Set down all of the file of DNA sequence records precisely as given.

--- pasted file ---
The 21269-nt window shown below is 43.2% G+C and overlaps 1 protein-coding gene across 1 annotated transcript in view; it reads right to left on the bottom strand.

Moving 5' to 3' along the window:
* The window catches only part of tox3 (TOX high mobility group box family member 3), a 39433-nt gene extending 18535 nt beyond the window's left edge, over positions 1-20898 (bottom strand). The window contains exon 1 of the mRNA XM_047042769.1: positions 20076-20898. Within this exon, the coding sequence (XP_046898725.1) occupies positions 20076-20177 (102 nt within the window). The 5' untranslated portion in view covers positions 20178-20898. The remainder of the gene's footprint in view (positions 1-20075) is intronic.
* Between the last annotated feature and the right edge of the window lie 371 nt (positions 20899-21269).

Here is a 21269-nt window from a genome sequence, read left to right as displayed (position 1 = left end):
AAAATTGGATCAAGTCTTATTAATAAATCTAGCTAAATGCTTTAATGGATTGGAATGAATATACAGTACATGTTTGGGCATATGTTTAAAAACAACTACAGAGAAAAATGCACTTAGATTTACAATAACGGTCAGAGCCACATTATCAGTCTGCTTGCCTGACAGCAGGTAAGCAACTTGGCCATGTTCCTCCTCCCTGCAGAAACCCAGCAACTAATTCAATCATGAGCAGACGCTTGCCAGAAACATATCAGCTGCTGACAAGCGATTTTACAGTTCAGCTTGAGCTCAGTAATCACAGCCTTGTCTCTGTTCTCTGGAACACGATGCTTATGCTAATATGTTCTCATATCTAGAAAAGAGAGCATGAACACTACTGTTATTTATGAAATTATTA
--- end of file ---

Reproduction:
The 21269-nt window shown below is 43.2% G+C and overlaps 1 protein-coding gene across 1 annotated transcript in view; it reads right to left on the bottom strand.

Moving 5' to 3' along the window:
* The window catches only part of tox3 (TOX high mobility group box family member 3), a 39433-nt gene extending 18535 nt beyond the window's left edge, over positions 1-20898 (bottom strand). The window contains exon 1 of the mRNA XM_047042769.1: positions 20076-20898. Within this exon, the coding sequence (XP_046898725.1) occupies positions 20076-20177 (102 nt within the window). The 5' untranslated portion in view covers positions 20178-20898. The remainder of the gene's footprint in view (positions 1-20075) is intronic.
* Between the last annotated feature and the right edge of the window lie 371 nt (positions 20899-21269).

Here is a 21269-nt window from a genome sequence, read left to right as displayed (position 1 = left end):
AAAATTGGATCAAGTCTTATTAATAAATCTAGCTAAATGCTTTAATGGATTGGAATGAATATACAGTACATGTTTGGGCATATGTTTAAAAACAACTACAGAGAAAAATGCACTTAGATTTACAATAACGGTCAGAGCCACATTATCAGTCTGCTTGCCTGACAGCAGGTAAGCAACTTGGCCATGTTCCTCCTCCCTGCAGAAACCCAGCAACTAATTCAATCATGAGCAGACGCTTGCCAGAAACATATCAGCTGCTGACAAGCGATTTTACAGTTCAGCTTGAGCTCAGTAATCACAGCCTTGTCTCTGTTCTCTGGAACACGATGCTTATGCTAATATGTTCTCATATCTAGAAAAGAGAGCATGAACACTACTGTTATTTATGAAATTATTA